While your fire burned all winter, it released byproducts that rose up and out of your chimney. Remnants of these materials coat the inside of your chimney flue, and result in a buildup if left unchecked. Soot and creosote will always coat the chimney flue when wood is burned, but there are a few things you can do to prevent a dangerous buildup.
Schedule Routine Maintenance
Soot and creosote can be removed easily before a buildup. Professional chimney sweeps are able to remove soot and creosote using tools including brushes and vacuums. If the creosote reaches state 3, or glazed creosote, it is more difficult and costly to remove. However, if you schedule a chimney sweep annually, your chimney expert will remove this residue before it becomes a problem. If the chimney sweep is neglected, however, efficiency drops, slowing airflow, and more residue is left in the flue as a result. As efficiency continues to drop, fire risk goes up, especially when glazed creosote coats the flue. Glazed creosote is made of mostly tar, so it is highly flammable.
Burn Only Properly-Seasoned Wood
All wood will produce creosote when it’s burned, but green wood produces more. Green wood doesn’t burn completely, resulting in more particulate matter and creosote. To decrease creosote, you should only burn properly seasoned wood. To season wood, it should be cut and left to dry for at least six months. Harder woods require more time. When it’s properly seasoned it should pull away from the bark, crack, and the color will dull.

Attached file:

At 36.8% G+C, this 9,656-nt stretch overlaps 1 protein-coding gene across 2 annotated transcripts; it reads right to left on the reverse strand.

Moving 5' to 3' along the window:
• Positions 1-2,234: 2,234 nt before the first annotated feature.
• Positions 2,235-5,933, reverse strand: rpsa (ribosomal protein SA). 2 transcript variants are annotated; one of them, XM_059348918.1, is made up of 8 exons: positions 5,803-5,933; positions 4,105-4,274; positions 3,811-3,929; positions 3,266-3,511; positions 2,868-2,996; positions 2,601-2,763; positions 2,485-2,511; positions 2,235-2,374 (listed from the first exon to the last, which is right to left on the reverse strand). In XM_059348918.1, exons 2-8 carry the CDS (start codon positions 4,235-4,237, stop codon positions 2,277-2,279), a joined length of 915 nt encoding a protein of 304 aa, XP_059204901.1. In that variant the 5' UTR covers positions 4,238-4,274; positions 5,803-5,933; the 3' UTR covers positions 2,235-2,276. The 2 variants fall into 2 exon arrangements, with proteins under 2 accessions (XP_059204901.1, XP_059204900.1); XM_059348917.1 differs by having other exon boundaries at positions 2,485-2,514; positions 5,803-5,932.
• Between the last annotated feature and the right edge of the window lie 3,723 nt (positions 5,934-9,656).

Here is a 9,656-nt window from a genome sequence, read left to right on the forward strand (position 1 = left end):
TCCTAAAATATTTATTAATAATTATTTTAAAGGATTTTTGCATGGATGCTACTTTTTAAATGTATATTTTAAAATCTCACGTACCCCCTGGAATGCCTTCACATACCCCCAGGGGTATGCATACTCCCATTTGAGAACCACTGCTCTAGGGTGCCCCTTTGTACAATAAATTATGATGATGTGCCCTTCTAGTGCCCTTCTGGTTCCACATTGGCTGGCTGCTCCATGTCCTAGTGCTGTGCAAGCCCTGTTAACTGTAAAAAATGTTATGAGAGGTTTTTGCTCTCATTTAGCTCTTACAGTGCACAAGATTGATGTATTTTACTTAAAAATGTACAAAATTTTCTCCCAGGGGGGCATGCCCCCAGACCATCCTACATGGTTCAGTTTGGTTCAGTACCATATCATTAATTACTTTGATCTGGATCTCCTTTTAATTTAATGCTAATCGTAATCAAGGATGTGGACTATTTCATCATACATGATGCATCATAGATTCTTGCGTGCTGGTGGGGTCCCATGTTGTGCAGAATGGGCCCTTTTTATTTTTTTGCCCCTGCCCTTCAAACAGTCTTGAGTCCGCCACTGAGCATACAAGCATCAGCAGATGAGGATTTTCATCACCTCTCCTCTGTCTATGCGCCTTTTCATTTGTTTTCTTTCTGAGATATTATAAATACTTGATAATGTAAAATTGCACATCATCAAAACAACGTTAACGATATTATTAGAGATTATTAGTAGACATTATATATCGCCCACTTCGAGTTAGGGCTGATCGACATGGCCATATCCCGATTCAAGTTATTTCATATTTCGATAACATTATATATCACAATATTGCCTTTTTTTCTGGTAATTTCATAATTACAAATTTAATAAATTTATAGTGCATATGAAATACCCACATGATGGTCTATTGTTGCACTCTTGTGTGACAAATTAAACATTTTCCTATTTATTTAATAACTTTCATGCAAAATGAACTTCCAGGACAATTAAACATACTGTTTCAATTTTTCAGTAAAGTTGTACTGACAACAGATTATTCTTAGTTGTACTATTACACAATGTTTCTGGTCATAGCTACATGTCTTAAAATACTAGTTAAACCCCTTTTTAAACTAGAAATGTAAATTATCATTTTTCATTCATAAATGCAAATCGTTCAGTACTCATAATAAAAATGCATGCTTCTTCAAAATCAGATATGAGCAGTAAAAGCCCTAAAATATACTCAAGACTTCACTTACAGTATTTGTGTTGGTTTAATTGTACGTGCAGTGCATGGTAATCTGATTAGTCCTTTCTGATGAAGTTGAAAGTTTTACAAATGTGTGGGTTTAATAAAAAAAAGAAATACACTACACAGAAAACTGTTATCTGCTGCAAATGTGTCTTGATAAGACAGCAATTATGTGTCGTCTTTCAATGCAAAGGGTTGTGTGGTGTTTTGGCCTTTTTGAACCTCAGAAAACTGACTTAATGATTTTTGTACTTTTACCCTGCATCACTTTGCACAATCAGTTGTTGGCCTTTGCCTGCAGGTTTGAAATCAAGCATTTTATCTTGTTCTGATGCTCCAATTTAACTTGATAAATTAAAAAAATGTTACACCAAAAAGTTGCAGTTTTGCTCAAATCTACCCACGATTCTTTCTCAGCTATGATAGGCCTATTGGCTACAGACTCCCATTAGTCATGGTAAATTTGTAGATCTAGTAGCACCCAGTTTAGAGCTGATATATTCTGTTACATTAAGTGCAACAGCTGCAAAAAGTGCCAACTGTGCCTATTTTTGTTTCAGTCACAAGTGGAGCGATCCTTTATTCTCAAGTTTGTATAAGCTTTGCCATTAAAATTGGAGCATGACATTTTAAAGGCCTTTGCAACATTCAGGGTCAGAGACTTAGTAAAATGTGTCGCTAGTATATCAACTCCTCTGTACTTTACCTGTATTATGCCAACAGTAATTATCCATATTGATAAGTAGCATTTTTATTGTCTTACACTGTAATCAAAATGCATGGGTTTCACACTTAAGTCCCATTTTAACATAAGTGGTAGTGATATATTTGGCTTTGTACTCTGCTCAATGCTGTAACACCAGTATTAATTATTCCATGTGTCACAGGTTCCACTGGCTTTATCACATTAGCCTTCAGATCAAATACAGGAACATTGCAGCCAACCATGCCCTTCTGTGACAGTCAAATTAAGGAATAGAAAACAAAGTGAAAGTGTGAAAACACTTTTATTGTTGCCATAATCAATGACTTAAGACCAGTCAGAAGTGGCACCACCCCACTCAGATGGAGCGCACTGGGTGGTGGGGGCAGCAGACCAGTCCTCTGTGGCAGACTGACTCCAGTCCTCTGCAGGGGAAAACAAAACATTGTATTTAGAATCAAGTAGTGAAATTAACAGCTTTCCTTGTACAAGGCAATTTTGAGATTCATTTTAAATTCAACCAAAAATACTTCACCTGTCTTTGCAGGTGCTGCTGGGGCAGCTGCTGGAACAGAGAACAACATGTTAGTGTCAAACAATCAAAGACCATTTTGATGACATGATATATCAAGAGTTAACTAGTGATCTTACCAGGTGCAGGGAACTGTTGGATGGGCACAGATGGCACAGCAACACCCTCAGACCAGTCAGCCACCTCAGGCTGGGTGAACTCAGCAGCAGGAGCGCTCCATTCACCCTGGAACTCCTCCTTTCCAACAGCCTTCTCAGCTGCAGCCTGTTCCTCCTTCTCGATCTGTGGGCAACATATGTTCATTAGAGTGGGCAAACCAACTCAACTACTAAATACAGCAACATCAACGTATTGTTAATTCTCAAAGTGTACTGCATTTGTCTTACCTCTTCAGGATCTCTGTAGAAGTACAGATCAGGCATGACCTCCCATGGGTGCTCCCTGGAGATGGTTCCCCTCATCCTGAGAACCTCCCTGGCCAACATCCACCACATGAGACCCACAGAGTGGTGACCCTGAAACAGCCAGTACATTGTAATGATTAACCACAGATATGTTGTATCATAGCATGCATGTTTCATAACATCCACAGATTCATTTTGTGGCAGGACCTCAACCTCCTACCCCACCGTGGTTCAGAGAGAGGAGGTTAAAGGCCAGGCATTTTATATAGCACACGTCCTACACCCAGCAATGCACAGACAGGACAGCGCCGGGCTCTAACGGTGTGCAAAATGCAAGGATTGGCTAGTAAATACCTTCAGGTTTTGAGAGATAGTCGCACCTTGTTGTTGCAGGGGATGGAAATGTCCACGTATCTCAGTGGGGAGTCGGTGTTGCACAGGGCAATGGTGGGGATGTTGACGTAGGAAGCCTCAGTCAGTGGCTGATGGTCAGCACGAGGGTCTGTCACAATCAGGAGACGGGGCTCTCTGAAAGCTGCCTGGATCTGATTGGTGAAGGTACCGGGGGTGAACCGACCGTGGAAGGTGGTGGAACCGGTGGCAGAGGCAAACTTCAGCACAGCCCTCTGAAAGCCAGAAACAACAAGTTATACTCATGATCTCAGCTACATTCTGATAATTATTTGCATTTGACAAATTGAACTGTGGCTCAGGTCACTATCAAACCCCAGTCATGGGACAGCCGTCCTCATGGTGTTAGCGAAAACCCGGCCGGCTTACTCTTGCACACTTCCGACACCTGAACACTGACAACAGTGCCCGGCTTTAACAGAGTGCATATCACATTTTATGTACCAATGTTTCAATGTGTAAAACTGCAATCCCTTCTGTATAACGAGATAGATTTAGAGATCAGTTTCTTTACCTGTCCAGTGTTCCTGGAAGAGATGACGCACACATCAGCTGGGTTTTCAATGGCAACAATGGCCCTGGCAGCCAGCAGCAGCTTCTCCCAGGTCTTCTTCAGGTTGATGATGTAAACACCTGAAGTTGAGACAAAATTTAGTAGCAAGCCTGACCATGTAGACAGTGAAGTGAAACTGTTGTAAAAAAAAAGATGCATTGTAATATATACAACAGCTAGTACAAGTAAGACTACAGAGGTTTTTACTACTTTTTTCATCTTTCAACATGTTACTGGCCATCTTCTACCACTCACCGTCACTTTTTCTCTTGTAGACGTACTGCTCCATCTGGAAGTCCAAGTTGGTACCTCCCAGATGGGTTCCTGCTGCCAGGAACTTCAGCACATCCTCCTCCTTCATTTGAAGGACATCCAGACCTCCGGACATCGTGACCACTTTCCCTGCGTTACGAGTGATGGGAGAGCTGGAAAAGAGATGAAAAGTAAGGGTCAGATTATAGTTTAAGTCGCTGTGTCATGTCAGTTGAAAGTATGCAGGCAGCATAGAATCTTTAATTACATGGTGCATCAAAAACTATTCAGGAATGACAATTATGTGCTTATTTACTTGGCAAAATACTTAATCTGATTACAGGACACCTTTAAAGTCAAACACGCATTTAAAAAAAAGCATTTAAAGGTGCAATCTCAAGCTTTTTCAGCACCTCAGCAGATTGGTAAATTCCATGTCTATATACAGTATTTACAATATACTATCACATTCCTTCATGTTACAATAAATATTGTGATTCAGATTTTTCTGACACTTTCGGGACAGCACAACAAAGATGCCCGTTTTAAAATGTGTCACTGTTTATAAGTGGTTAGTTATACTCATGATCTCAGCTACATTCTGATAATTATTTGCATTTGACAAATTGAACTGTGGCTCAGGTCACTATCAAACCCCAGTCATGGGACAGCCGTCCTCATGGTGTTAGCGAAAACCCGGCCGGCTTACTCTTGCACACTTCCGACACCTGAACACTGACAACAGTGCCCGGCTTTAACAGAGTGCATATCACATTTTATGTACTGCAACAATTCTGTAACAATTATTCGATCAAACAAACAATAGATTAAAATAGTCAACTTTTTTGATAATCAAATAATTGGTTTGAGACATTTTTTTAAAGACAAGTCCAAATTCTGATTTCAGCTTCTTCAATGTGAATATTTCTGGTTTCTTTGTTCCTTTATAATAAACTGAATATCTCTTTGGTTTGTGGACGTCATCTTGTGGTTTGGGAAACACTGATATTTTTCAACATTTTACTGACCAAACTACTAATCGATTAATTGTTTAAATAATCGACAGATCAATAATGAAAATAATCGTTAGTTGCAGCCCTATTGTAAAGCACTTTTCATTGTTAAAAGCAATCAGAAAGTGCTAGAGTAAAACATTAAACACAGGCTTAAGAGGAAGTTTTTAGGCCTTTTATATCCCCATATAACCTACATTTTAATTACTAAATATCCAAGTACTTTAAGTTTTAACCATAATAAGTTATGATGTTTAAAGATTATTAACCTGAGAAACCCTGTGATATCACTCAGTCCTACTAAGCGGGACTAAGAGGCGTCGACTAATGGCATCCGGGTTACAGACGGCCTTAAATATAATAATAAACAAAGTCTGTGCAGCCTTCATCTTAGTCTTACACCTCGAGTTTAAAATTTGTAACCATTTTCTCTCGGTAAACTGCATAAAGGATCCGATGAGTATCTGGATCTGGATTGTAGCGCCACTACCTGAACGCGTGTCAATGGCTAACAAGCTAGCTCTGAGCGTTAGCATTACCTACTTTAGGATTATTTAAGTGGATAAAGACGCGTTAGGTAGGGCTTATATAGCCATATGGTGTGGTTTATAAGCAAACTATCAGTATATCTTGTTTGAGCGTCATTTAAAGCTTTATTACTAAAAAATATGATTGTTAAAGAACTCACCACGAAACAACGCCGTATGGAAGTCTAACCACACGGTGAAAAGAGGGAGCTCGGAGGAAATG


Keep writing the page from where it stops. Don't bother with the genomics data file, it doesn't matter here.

Stop Smoldering Your Fire
If you frequently let your fire smolder overnight, you are most likely adding to the creosote in your chimney flue. Instead of letting your fire smolder, consider banking your coals for the night. To bank your coals you collect the coals and embers in one place, cover them with fuel (kindling and wood), then cover the whole thing completely in ashes. This will preserve your coals until morning, but it will not burn or or release creosote into the chimney.
Chemical Creosote Removers
There are chemical creosote removers on the market, even endorsed by manufacturers, and the Chimney Safety Institute of America (CSIA) has granted the Creosote Sweeping Log (CSL) CSIA Approved Product status. While these products can help prevent creosote buildup in your chimney, they are NOT to replace professional chimney sweeping. These products should only be used between chimney sweep appointments in which a trained and experienced professional cleans and assesses the chimney system. Neglecting these appointments puts your family, your chimney, and your home at risk.
When creosote reaches level 3, or glazed creosote, no creosote removal product, or even chimney sweep can remove it without special chemical products. Glazed creosote should be dealt with swiftly because it is highly flammable. There is a special process for removing glazed creosote from the chimney. It costs more and takes longer, but it can be removed without damaging your liner. A professional chimney sweep can have your chimney clean and operational again. Don’t hesitate to call.
Find out more about glazed creosote and your chimney system here, and call The Mad Hatter at 317.596.0200 to schedule your chimney sweep today.